WHAT ARE THE ORIGINS OF HALLOWEEN?

– and can it be reconciled with Christianity?

 

Around the time of Jesus, the Celts covered a rather large part of France, northern and western Europe, and the British Isles. The faith/religion of the Celts is similar to present-day shamanism in several ways – i.e. worshipping nature and all the gods they believe are part of nature. In addition, the Druids had many rituals and mysterious ceremonies that were performed by priests: Druids. The religion is known as Druidism – and one of the large ceremonial venues of Druidism is very well known even today as Stonehenge in England, where you can see the remains of their circular sacrifice site.

Around the time of Jesus, the Celts covered a rather large part of France, northern and western Europe, and the British Isles. The faith/religion of the Celts is similar to present-day shamanism in several ways – i.e. worshipping nature and all the gods they believe are part of nature. In addition, the Druids had many rituals and mysterious ceremonies that were performed by priests: Druids. The religion is known as Druidism – and one of the large ceremonial venues of Druidism is very well known even today as Stonehenge in England, where you can see the remains of their circular sacrifice site.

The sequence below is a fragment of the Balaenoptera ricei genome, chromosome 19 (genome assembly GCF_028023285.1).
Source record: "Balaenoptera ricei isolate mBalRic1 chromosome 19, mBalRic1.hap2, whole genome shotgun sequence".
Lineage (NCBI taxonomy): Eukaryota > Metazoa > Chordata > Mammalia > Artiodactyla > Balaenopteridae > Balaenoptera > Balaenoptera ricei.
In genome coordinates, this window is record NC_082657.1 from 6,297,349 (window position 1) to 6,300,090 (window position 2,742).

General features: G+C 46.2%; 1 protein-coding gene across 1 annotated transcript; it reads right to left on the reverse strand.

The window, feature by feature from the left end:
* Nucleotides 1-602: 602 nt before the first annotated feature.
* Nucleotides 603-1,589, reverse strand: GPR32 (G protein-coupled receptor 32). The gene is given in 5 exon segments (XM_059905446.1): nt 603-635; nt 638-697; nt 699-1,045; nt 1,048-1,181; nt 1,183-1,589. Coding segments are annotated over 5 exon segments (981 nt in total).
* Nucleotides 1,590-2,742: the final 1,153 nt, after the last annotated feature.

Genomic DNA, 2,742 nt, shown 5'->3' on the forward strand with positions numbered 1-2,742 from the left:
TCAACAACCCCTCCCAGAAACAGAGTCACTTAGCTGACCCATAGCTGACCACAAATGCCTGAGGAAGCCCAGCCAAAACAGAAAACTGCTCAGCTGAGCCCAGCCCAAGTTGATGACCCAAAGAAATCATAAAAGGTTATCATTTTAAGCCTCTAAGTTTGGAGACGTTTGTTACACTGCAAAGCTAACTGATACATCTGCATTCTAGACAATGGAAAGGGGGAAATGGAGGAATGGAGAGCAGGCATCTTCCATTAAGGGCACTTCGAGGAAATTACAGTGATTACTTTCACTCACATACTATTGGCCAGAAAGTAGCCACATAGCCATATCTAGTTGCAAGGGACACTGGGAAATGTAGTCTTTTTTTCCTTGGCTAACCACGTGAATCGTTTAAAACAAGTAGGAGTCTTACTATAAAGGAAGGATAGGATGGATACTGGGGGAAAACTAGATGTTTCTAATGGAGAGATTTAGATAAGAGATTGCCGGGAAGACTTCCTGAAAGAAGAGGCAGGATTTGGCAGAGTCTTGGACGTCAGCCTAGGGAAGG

Primarily, the Druids had two significant days for rituals, May 1 and the last day of October (October 31). Particularly the latter celebration in October was called Samhain and was the festival of the sun where they worshipped the sun god Baal, which is actually known from the Old Testament as well under the name Baʿal.

October 31 was the last day of the year for the Celts. If you look back at history, you can find two versions of what took place that particular night:

  1. The Druids did not just worship Baal, but also used this particular day and night to summon the ruler of the underworld, so all those who had died in the previous year could come to visit their families. In other words, they wanted to contact all the spirits – both good and evil spirits.